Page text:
Al-Sisi’s fake projects have wasted billions of pounds

General Abdel Fattah al-Sisi has directed a number of projects that will cost about EGP 30 billion ($1.88 billion). The new projects are concentrated, in particular, on expanding the establishment of private universities affiliated with government universities by using the land they own in the new urban communities. For example, the Egyptian regime is moving towards the establishment of the Suez National University in the Ismailia East and Port Said National University in Salam City. These projects are the latest in a series of major and mega projects announced by the regime, to push citizens to a dream with prosperity and progress after a storm of media propaganda for the upcoming projects.

The Egyptian citizen wakes up after years of mock projects to an unchanged situation, and the standard of living did not improve. Things got worse and the country sank into more debts and loans, the collapse of the local currency and a terrible deficit in the public budget. The Egyptians have lived dreams that have all turned into illusions, amid growing publicity about fictitious projects in the past few years, particularly since General al-Sisi seized power with a military coup in 2013.

The regime’s mock projects started with the Suez Canal, which the Egyptian regime called the New Suez Canal, the million-acre project, the national road network, and the gold mining triangle. Citizens continued to pursue fake projects they usually call the “Fankoush.”

The new Suez Canal

The most prominent of these fictitious projects was digging the Suez Canal branch, which cost EGP 99.2 ($6.2 billion) billion in 2015, in addition to EGP 5.6 billion ($351 million) of interest paid annually. Despite the unprecedented promotion of the project and its expected profits, it did not achieve anything. Rather, the Suez Canal revenues decreased after collecting EGP 64 billion ($4 billion) from companies and citizens through investment certificates.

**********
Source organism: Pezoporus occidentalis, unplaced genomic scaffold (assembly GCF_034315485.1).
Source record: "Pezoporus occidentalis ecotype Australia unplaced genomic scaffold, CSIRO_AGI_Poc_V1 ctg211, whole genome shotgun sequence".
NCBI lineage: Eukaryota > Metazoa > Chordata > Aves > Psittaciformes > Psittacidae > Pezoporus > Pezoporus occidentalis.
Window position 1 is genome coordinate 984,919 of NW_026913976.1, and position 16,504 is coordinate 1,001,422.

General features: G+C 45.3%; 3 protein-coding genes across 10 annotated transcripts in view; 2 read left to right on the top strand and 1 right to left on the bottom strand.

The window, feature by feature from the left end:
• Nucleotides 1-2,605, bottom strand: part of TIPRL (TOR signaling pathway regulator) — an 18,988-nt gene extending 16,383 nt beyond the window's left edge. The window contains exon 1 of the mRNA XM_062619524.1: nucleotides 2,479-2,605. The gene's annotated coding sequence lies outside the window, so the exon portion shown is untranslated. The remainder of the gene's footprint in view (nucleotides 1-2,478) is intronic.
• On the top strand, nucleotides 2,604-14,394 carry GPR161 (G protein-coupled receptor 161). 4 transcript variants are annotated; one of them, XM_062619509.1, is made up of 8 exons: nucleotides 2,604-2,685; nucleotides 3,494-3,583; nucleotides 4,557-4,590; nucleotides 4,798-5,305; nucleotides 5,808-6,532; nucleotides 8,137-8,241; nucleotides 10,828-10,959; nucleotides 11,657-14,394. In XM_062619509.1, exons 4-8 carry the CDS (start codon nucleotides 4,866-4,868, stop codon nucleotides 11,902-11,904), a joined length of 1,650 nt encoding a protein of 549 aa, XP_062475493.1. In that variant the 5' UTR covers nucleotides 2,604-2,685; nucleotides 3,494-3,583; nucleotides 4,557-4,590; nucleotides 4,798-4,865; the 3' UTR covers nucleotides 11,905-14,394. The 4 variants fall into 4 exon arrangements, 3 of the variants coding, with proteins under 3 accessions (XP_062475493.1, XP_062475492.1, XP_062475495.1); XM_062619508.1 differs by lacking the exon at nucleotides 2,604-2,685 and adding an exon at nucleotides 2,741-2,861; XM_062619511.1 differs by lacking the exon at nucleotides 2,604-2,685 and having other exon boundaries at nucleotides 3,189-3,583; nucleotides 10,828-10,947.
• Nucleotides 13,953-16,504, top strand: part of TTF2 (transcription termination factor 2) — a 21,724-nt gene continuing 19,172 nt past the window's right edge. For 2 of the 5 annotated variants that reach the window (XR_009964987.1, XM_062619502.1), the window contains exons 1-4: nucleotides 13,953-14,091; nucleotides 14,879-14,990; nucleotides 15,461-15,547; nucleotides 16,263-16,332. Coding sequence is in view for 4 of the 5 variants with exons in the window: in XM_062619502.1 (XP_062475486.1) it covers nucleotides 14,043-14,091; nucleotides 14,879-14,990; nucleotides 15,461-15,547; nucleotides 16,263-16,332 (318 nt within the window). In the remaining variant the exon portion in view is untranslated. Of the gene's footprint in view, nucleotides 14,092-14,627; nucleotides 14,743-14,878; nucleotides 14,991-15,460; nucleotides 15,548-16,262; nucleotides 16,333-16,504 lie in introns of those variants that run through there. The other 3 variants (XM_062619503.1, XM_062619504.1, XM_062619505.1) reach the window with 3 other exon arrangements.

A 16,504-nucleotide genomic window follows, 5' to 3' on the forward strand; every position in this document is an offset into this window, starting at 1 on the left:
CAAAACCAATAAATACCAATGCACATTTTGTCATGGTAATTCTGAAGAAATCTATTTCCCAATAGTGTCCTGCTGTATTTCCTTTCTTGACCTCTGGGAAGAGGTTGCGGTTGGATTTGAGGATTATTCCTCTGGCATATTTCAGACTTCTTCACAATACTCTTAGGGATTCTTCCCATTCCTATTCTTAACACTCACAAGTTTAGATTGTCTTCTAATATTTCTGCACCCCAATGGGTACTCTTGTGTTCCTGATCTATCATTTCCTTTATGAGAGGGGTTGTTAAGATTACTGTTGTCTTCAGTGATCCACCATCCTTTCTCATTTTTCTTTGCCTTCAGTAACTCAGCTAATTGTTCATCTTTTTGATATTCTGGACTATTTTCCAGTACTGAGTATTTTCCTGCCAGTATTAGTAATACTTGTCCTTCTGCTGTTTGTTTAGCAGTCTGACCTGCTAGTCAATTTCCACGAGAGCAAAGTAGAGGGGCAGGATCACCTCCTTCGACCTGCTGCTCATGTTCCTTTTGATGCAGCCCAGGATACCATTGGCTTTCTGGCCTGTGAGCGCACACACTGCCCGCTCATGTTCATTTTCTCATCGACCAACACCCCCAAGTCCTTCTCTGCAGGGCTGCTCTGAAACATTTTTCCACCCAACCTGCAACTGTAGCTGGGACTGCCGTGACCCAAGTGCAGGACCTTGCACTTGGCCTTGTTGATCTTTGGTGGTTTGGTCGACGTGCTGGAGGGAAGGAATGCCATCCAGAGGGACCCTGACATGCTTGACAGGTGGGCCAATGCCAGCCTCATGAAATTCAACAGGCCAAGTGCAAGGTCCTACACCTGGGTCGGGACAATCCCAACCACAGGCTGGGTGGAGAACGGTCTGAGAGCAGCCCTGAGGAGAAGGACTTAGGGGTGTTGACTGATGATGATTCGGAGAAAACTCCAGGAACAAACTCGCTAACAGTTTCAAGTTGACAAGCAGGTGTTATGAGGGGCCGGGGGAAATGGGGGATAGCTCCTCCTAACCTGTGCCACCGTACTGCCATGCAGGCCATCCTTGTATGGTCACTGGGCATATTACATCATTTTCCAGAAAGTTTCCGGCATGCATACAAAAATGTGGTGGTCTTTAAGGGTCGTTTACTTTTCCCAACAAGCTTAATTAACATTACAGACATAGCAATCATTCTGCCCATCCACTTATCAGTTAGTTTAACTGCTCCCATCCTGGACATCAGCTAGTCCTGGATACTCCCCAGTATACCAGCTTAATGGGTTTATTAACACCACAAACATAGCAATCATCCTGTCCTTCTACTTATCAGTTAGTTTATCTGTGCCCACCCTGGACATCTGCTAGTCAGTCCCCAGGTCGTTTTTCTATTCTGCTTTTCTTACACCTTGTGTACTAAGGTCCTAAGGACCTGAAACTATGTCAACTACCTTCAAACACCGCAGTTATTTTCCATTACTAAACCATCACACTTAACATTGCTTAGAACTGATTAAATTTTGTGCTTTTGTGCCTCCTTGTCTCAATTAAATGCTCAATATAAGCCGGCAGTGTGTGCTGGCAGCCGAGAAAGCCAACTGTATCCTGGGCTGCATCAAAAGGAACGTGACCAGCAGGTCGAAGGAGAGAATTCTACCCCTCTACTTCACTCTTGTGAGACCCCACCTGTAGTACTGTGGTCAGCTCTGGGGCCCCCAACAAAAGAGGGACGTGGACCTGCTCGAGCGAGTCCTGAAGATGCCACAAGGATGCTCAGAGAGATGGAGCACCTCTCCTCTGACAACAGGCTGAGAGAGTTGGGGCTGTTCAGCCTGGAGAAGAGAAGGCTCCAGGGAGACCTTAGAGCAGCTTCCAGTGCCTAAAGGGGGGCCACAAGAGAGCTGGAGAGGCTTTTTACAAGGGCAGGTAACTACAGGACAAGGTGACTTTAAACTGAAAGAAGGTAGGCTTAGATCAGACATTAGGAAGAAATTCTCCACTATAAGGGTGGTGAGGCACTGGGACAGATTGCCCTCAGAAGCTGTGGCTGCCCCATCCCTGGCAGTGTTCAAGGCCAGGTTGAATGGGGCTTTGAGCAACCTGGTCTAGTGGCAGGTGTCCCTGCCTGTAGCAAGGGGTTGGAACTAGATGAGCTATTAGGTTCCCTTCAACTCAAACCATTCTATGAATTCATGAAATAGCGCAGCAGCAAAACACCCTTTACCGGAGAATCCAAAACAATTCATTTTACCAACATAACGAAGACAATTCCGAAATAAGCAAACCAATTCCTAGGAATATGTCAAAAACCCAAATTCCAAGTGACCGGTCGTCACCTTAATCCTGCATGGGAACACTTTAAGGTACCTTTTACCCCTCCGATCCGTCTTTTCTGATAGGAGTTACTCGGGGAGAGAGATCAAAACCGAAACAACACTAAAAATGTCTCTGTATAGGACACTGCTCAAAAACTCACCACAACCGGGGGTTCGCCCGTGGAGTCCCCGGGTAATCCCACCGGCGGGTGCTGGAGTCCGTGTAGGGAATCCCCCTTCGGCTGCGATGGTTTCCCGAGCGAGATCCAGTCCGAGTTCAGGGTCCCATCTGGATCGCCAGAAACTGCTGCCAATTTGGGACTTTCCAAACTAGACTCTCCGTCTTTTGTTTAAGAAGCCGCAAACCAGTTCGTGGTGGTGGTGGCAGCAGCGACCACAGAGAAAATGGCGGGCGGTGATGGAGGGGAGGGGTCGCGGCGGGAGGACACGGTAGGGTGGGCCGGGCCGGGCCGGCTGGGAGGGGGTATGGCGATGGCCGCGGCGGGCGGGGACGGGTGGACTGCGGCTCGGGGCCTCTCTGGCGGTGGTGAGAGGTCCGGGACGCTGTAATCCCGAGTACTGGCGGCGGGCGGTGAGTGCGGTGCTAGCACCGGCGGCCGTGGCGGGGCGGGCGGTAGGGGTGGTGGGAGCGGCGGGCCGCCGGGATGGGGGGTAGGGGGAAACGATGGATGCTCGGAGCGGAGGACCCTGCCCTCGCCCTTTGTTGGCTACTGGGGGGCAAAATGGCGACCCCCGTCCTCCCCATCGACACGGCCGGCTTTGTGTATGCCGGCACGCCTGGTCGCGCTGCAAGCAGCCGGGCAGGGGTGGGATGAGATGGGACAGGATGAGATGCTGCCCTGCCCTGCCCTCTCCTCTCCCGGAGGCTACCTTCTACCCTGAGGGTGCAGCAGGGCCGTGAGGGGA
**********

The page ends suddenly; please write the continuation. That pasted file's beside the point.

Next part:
The decline in the channel’s revenues was not the only problem that al-Sisi’s project caused for the Egyptian economy. The rush to finish the project and assign most of the excavation and drilling operations to foreign companies that were paid in foreign currencies led to Egypt falling into a severe shortage of foreign exchange. The project was considered by experts as one of the biggest setbacks of the Egyptian economy, as it led to a historical rise in the price of the American dollar compared to the Egyptian pound, until the USD exchange rate broke the barrier of 16 EGP. USD price recorded EGP 7.17 before al-Sisi assumed the presidency.

Fictitious projects

One of the fictitious projects promoted by the Sisi regime is the one-million-acre reclamation project, which collided with the water deficit, especially after the escalation of the Ethiopian Renaissance Dam crisis and Egypt’s failure to negotiate with Ethiopia, in light of the country’s suffering from severe water poverty. As for another dummy project that al-Sisi announced, he was supposed to be establishing the National Road Network within one year, according to his statements immediately after assuming the presidency, but the government has not accomplished anything in this project.

The Egyptian regime also did not repair old, dilapidated roads, neither did it repair existing bridges. It also was remarkable that a number of new bridges collapsed and parts of them fell within days of their opening, to be closed again for maintenance, which shows the urgency in opening them for media propaganda amid talk of suspicions of corruption and the waste of public money. This problem is not new or surprising to many followers, who see that these fictitious projects are implemented without any study of their economic feasibility, as the main objective behind them is to support the popularity of the ruling regime, especially during periods of economic stagnation and political pressure.

Observers describe al-Sisi’s projects as a link in a series of failed national projects that crushed the Egyptian economy during the past decades.